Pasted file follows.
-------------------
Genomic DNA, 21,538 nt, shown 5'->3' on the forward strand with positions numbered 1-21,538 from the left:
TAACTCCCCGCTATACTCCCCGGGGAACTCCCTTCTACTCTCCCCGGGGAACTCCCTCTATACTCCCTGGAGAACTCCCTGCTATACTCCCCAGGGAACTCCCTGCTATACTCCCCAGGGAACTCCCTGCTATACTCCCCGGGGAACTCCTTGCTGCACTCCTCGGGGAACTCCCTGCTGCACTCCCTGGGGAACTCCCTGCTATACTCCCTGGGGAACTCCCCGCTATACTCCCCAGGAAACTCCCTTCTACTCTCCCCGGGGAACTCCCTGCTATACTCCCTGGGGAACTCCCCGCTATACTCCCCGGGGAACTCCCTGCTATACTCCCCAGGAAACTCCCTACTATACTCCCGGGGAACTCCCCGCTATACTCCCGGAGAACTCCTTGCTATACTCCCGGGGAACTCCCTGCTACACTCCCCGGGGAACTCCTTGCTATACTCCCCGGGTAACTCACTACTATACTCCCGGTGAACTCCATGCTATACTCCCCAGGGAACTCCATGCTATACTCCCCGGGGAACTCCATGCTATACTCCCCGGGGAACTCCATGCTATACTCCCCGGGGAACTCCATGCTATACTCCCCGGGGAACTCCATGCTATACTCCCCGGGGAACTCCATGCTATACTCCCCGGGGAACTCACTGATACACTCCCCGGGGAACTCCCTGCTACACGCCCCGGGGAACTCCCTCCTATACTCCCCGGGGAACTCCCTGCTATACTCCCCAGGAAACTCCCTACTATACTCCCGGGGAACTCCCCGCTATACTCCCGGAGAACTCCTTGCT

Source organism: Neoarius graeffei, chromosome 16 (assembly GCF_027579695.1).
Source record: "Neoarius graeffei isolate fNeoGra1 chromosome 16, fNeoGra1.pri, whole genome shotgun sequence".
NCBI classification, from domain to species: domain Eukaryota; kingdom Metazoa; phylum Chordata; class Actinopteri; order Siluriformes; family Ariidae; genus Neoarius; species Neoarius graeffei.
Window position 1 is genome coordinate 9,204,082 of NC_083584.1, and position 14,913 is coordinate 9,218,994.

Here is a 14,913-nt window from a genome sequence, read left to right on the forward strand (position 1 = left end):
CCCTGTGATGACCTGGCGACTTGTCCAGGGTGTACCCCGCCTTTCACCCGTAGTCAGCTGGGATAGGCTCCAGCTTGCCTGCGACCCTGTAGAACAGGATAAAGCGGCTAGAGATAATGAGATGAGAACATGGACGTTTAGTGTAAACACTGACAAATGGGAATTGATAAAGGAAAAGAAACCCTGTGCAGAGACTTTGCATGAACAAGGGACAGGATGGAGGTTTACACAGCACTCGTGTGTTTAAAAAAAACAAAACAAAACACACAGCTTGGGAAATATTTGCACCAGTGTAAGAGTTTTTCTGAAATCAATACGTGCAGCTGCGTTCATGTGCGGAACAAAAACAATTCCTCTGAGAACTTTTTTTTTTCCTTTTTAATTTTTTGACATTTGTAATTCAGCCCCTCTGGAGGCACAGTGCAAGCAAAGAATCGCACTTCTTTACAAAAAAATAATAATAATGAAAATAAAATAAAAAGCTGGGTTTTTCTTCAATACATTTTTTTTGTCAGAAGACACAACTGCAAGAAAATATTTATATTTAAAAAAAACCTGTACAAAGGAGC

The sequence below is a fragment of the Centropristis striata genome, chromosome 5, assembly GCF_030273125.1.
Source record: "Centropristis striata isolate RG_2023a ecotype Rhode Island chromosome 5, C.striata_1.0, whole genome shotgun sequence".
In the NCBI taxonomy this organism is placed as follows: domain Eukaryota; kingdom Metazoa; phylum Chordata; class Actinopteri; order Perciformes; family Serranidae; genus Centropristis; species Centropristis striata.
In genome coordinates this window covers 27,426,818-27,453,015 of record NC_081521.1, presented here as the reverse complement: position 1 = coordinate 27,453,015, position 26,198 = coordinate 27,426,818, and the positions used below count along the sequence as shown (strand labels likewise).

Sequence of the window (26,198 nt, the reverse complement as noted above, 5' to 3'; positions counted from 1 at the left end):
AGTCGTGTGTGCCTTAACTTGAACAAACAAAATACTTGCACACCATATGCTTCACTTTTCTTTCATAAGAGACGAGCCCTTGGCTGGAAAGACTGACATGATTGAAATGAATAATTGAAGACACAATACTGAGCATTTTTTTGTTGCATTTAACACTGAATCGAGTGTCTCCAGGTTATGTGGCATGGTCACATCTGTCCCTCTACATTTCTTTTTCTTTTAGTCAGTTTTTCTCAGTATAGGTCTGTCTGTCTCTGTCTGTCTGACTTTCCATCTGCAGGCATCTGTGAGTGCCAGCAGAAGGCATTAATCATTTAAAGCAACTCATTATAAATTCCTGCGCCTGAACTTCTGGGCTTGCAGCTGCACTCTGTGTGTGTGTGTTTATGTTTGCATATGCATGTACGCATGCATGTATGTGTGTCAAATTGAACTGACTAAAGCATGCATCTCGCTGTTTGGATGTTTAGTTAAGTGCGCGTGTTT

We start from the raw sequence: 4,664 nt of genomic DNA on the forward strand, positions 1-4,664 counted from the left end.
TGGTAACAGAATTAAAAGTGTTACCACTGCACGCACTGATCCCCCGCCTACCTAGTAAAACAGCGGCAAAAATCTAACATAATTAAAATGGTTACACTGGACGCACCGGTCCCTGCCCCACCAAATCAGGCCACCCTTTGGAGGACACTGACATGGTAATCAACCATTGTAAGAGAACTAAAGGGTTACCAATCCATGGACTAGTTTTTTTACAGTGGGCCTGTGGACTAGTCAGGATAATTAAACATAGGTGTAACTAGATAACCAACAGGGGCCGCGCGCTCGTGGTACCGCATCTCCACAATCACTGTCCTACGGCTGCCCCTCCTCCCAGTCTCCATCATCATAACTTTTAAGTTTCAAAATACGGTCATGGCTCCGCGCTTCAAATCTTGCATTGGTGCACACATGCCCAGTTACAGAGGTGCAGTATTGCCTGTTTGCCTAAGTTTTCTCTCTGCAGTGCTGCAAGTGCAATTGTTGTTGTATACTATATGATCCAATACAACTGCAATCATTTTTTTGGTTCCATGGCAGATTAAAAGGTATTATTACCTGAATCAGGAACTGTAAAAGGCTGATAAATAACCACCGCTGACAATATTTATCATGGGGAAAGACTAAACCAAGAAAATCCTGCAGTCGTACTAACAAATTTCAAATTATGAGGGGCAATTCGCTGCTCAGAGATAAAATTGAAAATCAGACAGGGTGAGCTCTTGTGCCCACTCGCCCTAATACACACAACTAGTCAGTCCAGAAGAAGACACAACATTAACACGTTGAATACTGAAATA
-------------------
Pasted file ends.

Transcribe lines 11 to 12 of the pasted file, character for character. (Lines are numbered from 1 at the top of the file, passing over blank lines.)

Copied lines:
In the NCBI taxonomy this organism is placed as follows: domain Eukaryota; kingdom Metazoa; phylum Chordata; class Actinopteri; order Perciformes; family Serranidae; genus Centropristis; species Centropristis striata.
In genome coordinates this window covers 27,426,818-27,453,015 of record NC_081521.1, presented here as the reverse complement: position 1 = coordinate 27,453,015, position 26,198 = coordinate 27,426,818, and the positions used below count along the sequence as shown (strand labels likewise).